Martin Shirley

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About Martin Shirley

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    California
  1. I've been riding with the Caberg tourmax for 2 years now and think it is first class. I got it from an Italian online store for about $250 and I have enjoyed wearing it more than my $700 Shoei. Price seems to have no consistent correlation with quality or comfort when it comes to helmets.
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    I've been riding this exquisite bike since 2015. I came to it from a Yamaha Super Tenere XT1200 and a DRZ400S (which I still own as a backup for buddies who want to ride with me, but are "bike-orphaned"). The 690 Enduro is the perfect compromise between the weight benefits of the DRZ and the power of the Tenere. I can't sing the 690's praise enough. It is a blast to cruise down the freeway at a steady 80 mph, or drift through the Santa Monica mountain twisties, or goat-whip it up some gnarly trail at Big Bear or Cleveland national forest. Don't listen to those who say it can't keep up with the heavyweights on long-distance rides. It most certainly can, especially with the right aftermarket seat or - even better - an Airhawk seat pad stretched over the Sweet Cheeks bottle carrier (increases fuel capacity by a couple of liters). The bike's only drawback is that it is not ideal for tight single-tracks which involved sharp, rising switchbacks, due to its relatively ungenerous turning angle. Apart from that, it is a far less stressful bike to take into difficult terrain than the 500 lb adventure machines we love on the freeways. With only 320 lbs to cart around, it is quite nimble. The torque is ridiculously neck-snapping and always induces an insane grin in city riding and on steep, rocky hills. I keep thinking I should get a 240 lb exc, but I'm lazy and useless with tools, so the incredibly low-maintenance schedules keep me on this reliable beast's haunches. The only thing that might get me to trade it in is the forthcoming 790 middleweight from KTM or the T7 under development from Yamaha. I don't ever see myself going back to a 500 lb+ bike... the bulk and limitations of those behemoths just isn't worth tolerating when you can ride a thoroughbred stallion, drop it a dozen times while riding solo and never worry about picking it up, or having it fall on you in a ditch.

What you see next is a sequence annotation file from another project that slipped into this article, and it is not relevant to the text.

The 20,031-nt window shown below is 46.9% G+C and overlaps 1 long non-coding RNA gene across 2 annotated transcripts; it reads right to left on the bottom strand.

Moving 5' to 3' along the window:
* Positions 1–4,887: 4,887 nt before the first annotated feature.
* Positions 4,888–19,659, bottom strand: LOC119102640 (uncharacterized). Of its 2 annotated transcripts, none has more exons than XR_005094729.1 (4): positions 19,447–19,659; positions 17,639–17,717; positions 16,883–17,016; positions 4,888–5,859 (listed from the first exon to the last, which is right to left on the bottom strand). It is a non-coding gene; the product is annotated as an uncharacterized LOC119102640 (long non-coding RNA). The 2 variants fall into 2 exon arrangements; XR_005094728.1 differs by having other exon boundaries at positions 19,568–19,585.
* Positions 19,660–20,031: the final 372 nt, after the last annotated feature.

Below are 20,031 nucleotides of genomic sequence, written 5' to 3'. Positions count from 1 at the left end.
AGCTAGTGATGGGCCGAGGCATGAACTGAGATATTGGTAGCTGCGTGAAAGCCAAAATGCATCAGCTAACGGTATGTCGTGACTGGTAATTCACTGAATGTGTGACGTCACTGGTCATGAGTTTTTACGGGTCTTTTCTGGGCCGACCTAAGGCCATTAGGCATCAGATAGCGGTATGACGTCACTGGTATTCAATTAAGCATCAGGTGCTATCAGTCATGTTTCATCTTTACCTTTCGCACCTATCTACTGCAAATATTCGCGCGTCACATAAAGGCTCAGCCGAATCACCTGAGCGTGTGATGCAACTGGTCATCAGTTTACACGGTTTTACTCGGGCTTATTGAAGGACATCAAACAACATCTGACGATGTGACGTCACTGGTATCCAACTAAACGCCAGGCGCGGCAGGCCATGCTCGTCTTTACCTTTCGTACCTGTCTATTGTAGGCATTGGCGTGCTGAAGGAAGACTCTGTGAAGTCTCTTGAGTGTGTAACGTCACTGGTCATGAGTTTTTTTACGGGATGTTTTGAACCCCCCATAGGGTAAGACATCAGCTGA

I've been riding this exquisite bike since 2015. I came to it from a Yamaha Super Tenere XT1200 and a DRZ400S (which I still own as a backup for buddies who want to ride with me, but are "bike-orphaned"). The 690 Enduro is the perfect blend of the weight benefits and nimbleness of the DRZ with the power and cruising capabilities of the Tenere. I can't sing the 690's praise enough. It is a blast to cruise down the freeway at a steady 80 mph, or drift through the Santa Monica mountain twisties, or goat-whip it up some gnarly trail at Big Bear or Cleveland national forest. Don't listen to those who say it can't keep up with the heavyweights on long-distance rides. It most certainly can, especially with the right aftermarket seat or - even better - an Airhawk seat pad stretched over the Sweet Cheeks bottle carrier (increases fuel capacity by a couple of liters). The bike's only drawback is that it is not ideal for tight single-tracks involving sharp, rising switchbacks, due to its relatively ungenerous turning angle. Apart from that, it is a far less stressful bike to take into difficult terrain than the 500 lb adventure machines we love on the freeways and long, fast desert dirt roads. With only 320 lbs to cart around, it is quite nimble. The torque is ridiculously neck-snapping and always induces an insane grin in city riding and on steep, rocky hills. I keep thinking I should get a 240 lb 500 exc to enjoy the toughest single-tracks even more, but I'm lazy and useless with tools, so the incredibly low-maintenance schedules keep me on this reliable beast's haunches. The only thing that might get me to trade it in is the forthcoming 790 middleweight from KTM or the T7 under development from Yamaha. I don't ever see myself going back to a 500 lb+ bike... the bulk and limitations of those behemoths just isn't worth tolerating when you can ride a thoroughbred stallion, drop it a dozen times while riding solo and never worry about picking it up, or having it fall on you in a ditch. Oh, did I mention the neck-snapping acceleration?
  3. My biggest issue with BMW is the same as I had with my Ducati Lexus and Jaguar: the dealership's right to rip you off. The worst was Jaguar... unbelievable "monopolist" attitude and utterly absurd pricing on servicing and parts.
  4. Every GS rider I've ridden with has had either electrical, drive-shaft issues… the stantion issue makes the thought of dropping $20k even more angst-inducing. Get a ktm/ducati /honda/tenere and sleep peacefully.
  5. The GS is a masterpiece of design and engineering. The only real negative I can see in the BMW range is the insanely high dealer servicing costs, purchasing price and the relative unreliability. That's why I was singing this song to myself on my way to pick up a Tenere ; https://www.youtube.com/watch?v=gEmJ-VWPDM4